The Prize Winner of Defiance, Ohio

I watched a movie the other night that was a little bit of a change of pace for me. No zombies, no ghosts, no exploding buildings or desperate FBI agents; not even a body. Instead there was an articulate woman, ten children and a destructive husband. The Prize Winner of Defiance, Ohio stars Julianne Moore as Evelyn Ryan, a woman whose husband (Woody Harrelson) habitually drinks up the paycheck, leaving her with no money to take care of the household essentials. Evelyn has a talent that's also a curse, she is extremely good at writing the kinds of catchy jingles and rhymes that win contests and she's able to consistently win enough to not just feed her children and give them bikes, but to actually put a down payment on a house. Unfortunately her husband is extremely resentful of her abilities and reacts accordingly. But somehow, despite the hardship and the grinding poverty, Evelyn nearly always manages to stay serene and bright, making this movie poignant and well worth watching.

The film is based on a memoir of the same name written by Evelyn's sixth child, Terry "Tuffy" Ryan. You can absolutely tell the film is based on real life because the family dynamics are so complicated and strange. During one scene where the drunken father is wrecking things and generally acting like a wounded bear, Evelyn runs into the living room and shoos all the children upstairs and out the door, out of harm's way. Anyone who grew up in an abusive family knows this is exactly how it works; with one member of the family shepherding the rest even when it puts that person at risk.

Evelyn may not have a master's degree but she deserves one in management for learning to manage Kelly, her bitter, alcoholic husband. The more she wins the angrier and more self-destructive he becomes, breaking the prizes and throwing them out the door. In one telling scene he has a fit because she's won all the groceries she can fit in a shopping cart in ten minutes and he reacts by throwing the food they couldn't possibly have afforded, lobster and crab, out the backdoor. Determined to let the rest of the family enjoy the exotic foods they've brought home Evelyn remains cheerful and firm, passing around the capers and caviar until she finally manages to coax Kelly into eating the shrimp cocktail she got especially for him. But all the while Kelly is hiding a secret that has the potential to tear the family apart and force the kids to live in separate houses if Evelyn can't pull off one last miracle.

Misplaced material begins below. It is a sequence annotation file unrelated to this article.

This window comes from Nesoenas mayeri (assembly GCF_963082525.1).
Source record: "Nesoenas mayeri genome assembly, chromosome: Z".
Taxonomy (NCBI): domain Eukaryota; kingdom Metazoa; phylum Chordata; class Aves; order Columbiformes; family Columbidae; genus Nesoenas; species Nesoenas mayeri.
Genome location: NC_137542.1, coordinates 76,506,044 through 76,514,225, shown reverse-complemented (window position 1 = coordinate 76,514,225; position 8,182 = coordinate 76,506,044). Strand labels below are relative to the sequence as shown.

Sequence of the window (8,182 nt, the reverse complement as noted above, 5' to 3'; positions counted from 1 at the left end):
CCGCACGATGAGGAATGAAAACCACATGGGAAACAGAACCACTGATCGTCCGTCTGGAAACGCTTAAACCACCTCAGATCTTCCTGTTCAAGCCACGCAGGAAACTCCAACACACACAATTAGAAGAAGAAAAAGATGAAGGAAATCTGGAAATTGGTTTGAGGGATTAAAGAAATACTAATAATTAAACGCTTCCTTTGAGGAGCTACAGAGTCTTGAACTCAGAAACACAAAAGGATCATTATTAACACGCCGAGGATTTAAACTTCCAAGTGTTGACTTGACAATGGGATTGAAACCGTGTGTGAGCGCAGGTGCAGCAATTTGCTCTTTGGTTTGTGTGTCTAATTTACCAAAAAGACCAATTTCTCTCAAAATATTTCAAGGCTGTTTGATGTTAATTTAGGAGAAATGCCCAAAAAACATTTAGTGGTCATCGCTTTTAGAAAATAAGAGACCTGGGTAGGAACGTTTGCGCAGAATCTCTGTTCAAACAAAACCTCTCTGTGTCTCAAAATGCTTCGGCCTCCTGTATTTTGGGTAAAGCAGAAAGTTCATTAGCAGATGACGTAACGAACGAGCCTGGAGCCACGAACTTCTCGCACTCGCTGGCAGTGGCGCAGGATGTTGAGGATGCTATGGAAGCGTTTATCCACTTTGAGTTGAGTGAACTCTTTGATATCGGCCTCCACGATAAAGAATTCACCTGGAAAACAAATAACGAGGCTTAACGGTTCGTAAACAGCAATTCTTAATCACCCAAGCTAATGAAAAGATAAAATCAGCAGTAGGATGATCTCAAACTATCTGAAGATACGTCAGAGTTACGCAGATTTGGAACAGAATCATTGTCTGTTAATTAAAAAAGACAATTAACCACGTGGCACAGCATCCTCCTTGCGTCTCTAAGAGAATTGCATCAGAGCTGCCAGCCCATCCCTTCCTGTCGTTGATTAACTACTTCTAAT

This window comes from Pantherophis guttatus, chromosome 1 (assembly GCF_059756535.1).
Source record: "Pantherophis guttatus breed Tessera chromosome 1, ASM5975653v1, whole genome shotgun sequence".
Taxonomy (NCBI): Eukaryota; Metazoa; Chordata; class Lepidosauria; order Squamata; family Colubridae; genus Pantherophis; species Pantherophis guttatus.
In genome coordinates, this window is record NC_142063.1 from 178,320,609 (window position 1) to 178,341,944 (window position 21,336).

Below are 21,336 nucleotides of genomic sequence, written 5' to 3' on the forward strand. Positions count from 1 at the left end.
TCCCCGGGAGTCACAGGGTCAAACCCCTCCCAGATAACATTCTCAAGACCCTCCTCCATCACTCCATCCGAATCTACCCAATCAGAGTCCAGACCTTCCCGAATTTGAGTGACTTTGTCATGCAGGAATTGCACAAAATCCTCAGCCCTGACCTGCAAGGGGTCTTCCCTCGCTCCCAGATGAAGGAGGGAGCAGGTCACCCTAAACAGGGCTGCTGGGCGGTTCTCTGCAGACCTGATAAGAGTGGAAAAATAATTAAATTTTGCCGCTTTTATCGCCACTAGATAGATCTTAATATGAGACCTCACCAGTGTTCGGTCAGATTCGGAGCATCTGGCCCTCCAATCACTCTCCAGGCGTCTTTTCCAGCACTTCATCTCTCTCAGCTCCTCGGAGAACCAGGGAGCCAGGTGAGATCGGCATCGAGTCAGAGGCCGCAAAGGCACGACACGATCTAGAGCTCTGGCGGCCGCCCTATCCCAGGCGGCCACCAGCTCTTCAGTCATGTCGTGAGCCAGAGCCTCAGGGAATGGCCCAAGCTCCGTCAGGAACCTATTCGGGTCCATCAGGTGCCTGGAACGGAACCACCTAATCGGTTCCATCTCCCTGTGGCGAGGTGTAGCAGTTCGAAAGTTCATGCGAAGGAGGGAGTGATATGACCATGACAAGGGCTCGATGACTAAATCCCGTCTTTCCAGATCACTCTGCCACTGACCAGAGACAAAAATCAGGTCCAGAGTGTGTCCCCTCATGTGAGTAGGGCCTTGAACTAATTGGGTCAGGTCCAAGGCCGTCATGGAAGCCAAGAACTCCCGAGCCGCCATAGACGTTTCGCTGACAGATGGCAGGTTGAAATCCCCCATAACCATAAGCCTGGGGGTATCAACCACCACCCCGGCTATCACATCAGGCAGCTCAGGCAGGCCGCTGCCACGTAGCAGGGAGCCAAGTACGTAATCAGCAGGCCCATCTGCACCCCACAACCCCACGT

In lesser hands the father would be portrayed as a selfish monster but with the deft touch of director/screenwriter Amy Anderson and the delicate acting chops of Woody Harrelson instead he comes across as someone who wants to connect with his family and can't quite manage it. You can see him wanting to be a better person but never quite making it.

Newcomer Ellary Porterfield is fabulous as young Tuffy Ryan, the child we get to know the most. She's resentful of her father and very supportive of her mother but confused by Evelyn's acceptance of the terrible hand fate has dealt her. Ms. Porterfield plays Tuffy at three different ages and does a terrific job at each.

Laura Dern is also lovely as the leader of a group of contest winning housewives who get together for friendship and support but it's Julianne Moore who really makes this film. At first glance she turns a serene mask to the world but then you see so many emotions going on under the surface. She gives a tremendous performance (Why no Oscar nomination?) and by the end of the film you'll wish she were your mother, telling you how special you are. Of course you'll also want to give Dad a punch in the face but that's one of life's little tradeoffs.

The film is out on DVD and you can watch the trailer here.

One-Paragraph Review

This week's one-paragraph review is from People May Lynch Me who has some comments about a very popular recent book release, saying, "This latest Potter novel feels more like the first and second did than any of the more recent ones, which is not a good thing. It feels more like a kid's story than ever, and also feels a little rushed, and the ending is immensely silly. However, it is still a Potter book, and worth reading, if only to finish off the series once and for all." Have you got a one-paragraph (or smaller) review you'd like to share? Send it in to me and I'll run the most interesting ones. You can reach me at feedback@qualitytimeweekly.com.